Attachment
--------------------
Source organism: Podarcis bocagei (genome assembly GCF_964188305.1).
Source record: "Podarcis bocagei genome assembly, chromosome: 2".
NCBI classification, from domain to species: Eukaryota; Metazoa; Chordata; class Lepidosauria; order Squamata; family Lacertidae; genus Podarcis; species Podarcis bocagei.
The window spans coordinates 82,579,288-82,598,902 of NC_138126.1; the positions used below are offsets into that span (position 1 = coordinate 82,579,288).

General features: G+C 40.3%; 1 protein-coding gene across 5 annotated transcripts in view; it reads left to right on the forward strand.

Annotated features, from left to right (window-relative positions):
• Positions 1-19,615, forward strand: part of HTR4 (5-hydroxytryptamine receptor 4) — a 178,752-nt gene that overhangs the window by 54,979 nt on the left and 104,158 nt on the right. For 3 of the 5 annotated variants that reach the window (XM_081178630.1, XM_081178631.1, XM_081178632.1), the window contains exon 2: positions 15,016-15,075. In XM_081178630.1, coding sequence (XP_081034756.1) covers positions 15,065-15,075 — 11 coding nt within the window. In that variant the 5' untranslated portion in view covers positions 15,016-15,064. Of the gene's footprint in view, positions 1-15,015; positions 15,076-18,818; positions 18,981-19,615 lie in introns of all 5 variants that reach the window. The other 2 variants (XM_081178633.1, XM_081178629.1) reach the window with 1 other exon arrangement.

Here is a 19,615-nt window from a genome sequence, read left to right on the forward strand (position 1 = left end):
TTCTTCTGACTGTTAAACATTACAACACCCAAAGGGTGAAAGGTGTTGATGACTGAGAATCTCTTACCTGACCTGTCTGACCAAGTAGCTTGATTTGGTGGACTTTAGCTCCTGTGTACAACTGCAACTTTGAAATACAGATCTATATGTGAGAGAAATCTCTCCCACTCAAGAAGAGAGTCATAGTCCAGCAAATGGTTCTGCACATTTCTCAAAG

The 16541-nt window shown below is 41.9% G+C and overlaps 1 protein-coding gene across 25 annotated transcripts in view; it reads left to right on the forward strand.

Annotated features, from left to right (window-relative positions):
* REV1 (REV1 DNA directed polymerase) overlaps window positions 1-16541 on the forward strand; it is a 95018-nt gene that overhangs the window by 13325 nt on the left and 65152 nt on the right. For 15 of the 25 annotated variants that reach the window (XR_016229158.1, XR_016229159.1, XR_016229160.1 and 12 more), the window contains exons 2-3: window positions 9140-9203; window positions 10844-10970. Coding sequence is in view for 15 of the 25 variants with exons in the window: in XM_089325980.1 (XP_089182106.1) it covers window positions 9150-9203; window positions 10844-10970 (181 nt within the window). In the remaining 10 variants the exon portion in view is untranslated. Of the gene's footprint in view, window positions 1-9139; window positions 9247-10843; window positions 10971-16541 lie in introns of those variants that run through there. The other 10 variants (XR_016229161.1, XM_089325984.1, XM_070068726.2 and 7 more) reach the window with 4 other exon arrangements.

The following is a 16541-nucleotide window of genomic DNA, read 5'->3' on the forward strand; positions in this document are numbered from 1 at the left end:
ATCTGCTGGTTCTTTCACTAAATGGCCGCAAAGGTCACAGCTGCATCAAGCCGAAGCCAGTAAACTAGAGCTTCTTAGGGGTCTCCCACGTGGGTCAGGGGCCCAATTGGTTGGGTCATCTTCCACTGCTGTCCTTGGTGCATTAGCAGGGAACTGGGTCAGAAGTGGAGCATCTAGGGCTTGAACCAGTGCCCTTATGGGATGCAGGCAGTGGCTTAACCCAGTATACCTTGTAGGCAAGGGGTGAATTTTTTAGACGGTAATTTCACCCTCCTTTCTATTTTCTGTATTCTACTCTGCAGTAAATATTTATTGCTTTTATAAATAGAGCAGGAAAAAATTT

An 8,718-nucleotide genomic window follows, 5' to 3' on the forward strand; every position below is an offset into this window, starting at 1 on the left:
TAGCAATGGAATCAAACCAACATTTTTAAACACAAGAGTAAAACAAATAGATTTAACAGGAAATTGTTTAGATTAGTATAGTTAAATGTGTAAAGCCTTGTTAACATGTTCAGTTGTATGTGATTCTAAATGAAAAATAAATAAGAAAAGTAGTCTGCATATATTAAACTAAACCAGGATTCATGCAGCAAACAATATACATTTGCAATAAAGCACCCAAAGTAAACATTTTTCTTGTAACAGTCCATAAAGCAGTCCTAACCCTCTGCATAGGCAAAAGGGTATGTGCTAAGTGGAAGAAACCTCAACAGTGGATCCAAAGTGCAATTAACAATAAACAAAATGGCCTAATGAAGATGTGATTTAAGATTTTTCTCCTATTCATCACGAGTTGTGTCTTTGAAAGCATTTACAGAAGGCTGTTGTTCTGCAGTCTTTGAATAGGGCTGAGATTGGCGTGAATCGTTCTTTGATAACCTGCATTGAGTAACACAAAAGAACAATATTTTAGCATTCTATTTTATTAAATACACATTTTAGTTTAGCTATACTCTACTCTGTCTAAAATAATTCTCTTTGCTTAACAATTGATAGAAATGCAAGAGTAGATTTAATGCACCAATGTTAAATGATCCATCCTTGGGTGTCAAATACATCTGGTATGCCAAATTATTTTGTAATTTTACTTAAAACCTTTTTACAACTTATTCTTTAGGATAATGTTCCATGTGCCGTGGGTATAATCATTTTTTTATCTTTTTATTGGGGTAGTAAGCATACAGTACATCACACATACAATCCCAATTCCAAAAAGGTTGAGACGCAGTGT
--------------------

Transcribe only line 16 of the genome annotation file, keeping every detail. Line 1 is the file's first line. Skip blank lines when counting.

TAGCAATGGAATCAAACCAACATTTTTAAACACAAGAGTAAAACAAATAGATTTAACAGGAAATTGTTTAGATTAGTATAGTTAAATGTGTAAAGCCTTGTTAACATGTTCAGTTGTATGTGATTCTAAATGAAAAATAAATAAGAAAAGTAGTCTGCATATATTAAACTAAACCAGGATTCATGCAGCAAACAATATACATTTGCAATAAAGCACCCAAAGTAAACATTTTTCTTGTAACAGTCCATAAAGCAGTCCTAACCCTCTGCATAGGCAAAAGGGTATGTGCTAAGTGGAAGAAACCTCAACAGTGGATCCAAAGTGCAATTAACAATAAACAAAATGGCCTAATGAAGATGTGATTTAAGATTTTTCTCCTATTCATCACGAGTTGTGTCTTTGAAAGCATTTACAGAAGGCTGTTGTTCTGCAGTCTTTGAATAGGGCTGAGATTGGCGTGAATCGTTCTTTGATAACCTGCATTGAGTAACACAAAAGAACAATATTTTAGCATTCTATTTTATTAAATACACATTTTAGTTTAGCTATACTCTACTCTGTCTAAAATAATTCTCTTTGCTTAACAATTGATAGAAATGCAAGAGTAGATTTAATGCACCAATGTTAAATGATCCATCCTTGGGTGTCAAATACATCTGGTATGCCAAATTATTTTGTAATTTTACTTAAAACCTTTTTACAACTTATTCTTTAGGATAATGTTCCATGTGCCGTGGGTATAATCATTTTTTTATCTTTTTATTGGGGTAGTAAGCATACAGTACATCACACATACAATCCCAATTCCAAAAAGGTTGAGACGCAGTGT